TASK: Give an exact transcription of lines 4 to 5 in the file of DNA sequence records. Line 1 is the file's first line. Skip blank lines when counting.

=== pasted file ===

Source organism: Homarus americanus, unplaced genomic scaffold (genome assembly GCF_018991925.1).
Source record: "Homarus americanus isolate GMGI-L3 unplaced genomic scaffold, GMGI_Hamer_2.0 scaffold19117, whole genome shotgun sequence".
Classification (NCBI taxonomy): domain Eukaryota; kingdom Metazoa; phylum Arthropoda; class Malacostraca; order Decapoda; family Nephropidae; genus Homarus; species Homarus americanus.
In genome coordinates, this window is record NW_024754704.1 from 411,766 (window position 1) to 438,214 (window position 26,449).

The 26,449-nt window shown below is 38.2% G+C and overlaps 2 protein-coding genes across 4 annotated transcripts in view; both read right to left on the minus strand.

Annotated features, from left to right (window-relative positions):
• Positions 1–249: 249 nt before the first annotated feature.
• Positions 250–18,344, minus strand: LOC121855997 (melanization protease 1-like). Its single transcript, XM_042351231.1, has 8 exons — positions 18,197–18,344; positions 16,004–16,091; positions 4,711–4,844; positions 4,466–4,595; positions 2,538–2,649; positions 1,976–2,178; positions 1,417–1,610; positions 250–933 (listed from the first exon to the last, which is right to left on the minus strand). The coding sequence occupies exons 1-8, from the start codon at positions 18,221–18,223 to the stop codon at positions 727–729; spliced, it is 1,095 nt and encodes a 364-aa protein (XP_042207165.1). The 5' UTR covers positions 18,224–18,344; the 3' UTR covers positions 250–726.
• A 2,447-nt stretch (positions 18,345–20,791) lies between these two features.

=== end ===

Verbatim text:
In genome coordinates, this window is record NW_024754704.1 from 411,766 (window position 1) to 438,214 (window position 26,449).

The 26,449-nt window shown below is 38.2% G+C and overlaps 2 protein-coding genes across 4 annotated transcripts in view; both read right to left on the minus strand.